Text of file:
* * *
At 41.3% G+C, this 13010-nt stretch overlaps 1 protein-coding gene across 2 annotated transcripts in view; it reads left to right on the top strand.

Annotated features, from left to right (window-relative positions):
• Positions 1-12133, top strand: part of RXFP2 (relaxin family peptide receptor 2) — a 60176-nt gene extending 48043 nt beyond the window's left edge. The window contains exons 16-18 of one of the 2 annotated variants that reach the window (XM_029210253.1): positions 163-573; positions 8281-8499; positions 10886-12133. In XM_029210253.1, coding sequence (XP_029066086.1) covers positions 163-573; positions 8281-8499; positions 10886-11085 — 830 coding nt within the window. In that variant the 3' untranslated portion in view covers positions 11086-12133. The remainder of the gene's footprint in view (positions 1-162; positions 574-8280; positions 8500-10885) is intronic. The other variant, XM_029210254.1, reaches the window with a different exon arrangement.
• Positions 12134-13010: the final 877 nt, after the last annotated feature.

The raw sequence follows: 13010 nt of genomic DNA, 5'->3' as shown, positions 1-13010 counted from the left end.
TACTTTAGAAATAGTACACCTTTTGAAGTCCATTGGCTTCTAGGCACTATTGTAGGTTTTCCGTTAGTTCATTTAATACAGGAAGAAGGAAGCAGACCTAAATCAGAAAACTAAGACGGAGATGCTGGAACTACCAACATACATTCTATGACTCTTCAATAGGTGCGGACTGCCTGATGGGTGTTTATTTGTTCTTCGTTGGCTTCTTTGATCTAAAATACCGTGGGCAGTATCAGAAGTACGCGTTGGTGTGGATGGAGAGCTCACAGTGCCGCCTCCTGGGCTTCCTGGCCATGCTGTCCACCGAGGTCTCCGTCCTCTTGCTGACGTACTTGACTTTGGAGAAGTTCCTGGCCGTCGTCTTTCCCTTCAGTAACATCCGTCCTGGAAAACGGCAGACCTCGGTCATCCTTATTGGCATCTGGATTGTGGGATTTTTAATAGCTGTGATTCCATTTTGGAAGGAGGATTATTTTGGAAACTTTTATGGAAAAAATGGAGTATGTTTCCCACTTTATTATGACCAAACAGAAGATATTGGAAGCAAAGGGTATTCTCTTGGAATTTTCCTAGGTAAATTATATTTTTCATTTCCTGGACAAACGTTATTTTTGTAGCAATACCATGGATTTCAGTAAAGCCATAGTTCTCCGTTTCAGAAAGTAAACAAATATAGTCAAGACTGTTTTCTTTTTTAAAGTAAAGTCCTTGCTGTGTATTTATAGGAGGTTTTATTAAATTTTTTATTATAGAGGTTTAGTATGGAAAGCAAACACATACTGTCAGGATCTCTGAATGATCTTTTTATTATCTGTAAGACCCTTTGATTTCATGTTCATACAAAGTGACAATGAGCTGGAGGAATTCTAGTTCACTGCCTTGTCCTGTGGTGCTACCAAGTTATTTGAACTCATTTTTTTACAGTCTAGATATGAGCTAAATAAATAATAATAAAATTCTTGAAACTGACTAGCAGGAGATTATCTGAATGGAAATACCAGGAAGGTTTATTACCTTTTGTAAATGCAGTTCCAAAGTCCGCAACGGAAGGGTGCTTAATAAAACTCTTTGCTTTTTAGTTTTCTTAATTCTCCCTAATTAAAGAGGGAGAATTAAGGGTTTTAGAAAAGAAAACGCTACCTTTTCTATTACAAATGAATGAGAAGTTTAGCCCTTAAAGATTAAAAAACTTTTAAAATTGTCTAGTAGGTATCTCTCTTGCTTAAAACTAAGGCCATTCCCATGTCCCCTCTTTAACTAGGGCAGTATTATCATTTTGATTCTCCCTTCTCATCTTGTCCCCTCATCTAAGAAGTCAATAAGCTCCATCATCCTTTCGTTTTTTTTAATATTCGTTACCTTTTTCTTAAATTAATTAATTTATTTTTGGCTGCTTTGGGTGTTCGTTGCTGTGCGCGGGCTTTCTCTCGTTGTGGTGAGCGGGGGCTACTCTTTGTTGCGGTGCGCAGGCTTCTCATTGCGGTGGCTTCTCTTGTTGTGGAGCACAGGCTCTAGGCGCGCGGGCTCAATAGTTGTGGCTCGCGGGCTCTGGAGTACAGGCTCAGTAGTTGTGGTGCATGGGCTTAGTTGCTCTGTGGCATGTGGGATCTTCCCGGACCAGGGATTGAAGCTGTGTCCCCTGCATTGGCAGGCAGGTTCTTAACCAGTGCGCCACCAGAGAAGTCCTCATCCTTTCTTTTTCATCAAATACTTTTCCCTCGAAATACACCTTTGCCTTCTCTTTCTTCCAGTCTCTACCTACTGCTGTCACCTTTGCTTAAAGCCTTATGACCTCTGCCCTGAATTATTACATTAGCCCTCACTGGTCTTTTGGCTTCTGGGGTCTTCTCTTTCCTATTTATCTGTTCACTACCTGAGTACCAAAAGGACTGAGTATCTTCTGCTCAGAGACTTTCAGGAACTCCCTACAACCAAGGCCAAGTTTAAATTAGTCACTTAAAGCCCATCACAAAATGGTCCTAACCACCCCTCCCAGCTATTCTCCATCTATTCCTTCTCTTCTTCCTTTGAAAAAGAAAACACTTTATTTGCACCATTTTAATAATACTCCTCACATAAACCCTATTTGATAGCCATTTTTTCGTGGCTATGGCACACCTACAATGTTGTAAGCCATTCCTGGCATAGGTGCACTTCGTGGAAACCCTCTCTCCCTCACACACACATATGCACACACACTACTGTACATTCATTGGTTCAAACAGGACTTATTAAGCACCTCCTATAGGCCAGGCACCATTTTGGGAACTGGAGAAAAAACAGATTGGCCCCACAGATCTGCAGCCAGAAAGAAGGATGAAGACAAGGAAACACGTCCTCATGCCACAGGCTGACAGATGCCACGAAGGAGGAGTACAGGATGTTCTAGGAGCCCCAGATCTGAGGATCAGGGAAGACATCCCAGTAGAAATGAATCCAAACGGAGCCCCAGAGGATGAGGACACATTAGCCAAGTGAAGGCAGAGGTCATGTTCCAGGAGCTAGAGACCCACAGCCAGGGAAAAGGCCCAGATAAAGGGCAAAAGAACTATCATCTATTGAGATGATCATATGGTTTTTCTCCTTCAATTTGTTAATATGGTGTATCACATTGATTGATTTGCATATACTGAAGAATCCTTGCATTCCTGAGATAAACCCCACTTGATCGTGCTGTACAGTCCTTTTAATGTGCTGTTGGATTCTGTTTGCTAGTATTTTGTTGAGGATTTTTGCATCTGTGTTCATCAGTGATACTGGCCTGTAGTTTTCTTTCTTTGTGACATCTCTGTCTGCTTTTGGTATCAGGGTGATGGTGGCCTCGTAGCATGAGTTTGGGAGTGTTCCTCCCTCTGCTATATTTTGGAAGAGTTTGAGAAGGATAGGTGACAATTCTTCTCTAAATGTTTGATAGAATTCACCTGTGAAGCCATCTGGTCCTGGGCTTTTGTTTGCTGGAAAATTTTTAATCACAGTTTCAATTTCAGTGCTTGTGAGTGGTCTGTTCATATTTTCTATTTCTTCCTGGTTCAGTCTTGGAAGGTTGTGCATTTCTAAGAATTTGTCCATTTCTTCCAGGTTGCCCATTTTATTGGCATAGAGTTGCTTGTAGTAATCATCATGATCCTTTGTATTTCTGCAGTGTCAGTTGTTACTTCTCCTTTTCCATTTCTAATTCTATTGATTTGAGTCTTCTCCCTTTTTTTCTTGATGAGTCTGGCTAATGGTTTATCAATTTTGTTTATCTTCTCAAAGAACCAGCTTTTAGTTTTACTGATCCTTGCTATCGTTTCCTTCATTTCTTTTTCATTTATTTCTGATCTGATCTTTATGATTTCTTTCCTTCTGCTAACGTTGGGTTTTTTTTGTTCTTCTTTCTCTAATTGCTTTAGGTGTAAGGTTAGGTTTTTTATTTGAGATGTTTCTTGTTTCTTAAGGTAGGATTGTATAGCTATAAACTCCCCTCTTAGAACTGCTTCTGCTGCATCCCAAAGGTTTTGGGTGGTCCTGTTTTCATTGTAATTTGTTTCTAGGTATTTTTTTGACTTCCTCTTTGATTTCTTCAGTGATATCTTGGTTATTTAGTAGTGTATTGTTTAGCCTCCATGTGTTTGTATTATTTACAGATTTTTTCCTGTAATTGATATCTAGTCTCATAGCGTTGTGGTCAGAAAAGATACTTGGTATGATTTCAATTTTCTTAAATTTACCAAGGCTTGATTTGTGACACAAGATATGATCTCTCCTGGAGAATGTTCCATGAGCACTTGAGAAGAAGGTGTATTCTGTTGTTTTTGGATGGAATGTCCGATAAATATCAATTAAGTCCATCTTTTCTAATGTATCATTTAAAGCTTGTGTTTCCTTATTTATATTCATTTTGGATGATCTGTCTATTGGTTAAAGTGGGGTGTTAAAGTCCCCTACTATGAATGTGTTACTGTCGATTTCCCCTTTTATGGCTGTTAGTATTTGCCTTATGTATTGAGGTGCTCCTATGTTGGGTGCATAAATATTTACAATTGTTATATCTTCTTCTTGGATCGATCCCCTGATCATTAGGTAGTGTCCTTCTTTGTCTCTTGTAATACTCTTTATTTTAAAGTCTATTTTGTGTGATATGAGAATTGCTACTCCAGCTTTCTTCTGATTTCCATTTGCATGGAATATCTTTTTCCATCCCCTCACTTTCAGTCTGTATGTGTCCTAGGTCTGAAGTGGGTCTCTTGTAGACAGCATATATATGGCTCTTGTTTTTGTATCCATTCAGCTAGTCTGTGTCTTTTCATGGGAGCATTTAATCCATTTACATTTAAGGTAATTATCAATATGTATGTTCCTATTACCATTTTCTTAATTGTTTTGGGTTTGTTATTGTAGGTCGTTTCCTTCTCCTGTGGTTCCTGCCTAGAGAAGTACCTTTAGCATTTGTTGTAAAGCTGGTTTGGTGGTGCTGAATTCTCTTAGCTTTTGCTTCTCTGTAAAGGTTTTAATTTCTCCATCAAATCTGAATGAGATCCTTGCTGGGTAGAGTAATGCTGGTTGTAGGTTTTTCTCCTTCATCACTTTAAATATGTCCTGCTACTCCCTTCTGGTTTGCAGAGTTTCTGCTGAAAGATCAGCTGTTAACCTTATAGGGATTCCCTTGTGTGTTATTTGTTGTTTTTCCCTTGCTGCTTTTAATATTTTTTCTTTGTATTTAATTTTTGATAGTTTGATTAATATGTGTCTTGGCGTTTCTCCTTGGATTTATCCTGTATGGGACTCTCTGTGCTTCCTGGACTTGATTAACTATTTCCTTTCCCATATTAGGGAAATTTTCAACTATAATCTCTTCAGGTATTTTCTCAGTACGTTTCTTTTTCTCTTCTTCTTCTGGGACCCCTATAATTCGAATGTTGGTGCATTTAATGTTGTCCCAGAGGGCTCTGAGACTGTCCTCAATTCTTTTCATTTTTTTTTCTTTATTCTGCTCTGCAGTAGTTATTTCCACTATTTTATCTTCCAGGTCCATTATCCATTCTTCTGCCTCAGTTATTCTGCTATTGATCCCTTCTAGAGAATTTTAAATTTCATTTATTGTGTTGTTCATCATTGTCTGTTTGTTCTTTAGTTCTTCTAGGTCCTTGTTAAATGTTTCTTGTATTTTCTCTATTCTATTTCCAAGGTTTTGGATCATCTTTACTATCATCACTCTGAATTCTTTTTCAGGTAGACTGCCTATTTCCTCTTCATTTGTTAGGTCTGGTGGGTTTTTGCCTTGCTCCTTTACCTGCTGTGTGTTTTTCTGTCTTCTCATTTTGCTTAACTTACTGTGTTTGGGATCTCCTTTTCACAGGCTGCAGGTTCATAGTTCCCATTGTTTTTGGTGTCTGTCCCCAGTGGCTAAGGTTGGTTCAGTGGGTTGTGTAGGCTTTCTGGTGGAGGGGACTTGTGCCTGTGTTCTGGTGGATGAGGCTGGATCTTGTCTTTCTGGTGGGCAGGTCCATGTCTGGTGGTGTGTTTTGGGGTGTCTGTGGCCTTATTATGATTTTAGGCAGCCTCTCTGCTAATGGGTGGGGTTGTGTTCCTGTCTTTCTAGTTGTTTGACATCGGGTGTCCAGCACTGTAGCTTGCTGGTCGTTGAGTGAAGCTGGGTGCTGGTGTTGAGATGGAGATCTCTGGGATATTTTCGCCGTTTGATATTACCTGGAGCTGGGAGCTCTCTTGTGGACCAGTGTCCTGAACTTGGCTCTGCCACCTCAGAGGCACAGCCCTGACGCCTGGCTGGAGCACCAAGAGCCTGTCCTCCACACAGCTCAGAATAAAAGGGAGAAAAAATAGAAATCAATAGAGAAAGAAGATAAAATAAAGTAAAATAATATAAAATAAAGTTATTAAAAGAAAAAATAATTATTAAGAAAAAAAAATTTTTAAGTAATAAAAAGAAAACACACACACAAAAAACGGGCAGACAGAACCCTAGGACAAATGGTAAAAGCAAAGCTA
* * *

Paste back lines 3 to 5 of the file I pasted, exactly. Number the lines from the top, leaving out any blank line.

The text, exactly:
• Positions 1-12133, top strand: part of RXFP2 (relaxin family peptide receptor 2) — a 60176-nt gene extending 48043 nt beyond the window's left edge. The window contains exons 16-18 of one of the 2 annotated variants that reach the window (XM_029210253.1): positions 163-573; positions 8281-8499; positions 10886-12133. In XM_029210253.1, coding sequence (XP_029066086.1) covers positions 163-573; positions 8281-8499; positions 10886-11085 — 830 coding nt within the window. In that variant the 3' untranslated portion in view covers positions 11086-12133. The remainder of the gene's footprint in view (positions 1-162; positions 574-8280; positions 8500-10885) is intronic. The other variant, XM_029210254.1, reaches the window with a different exon arrangement.
• Positions 12134-13010: the final 877 nt, after the last annotated feature.

The raw sequence follows: 13010 nt of genomic DNA, 5'->3' as shown, positions 1-13010 counted from the left end.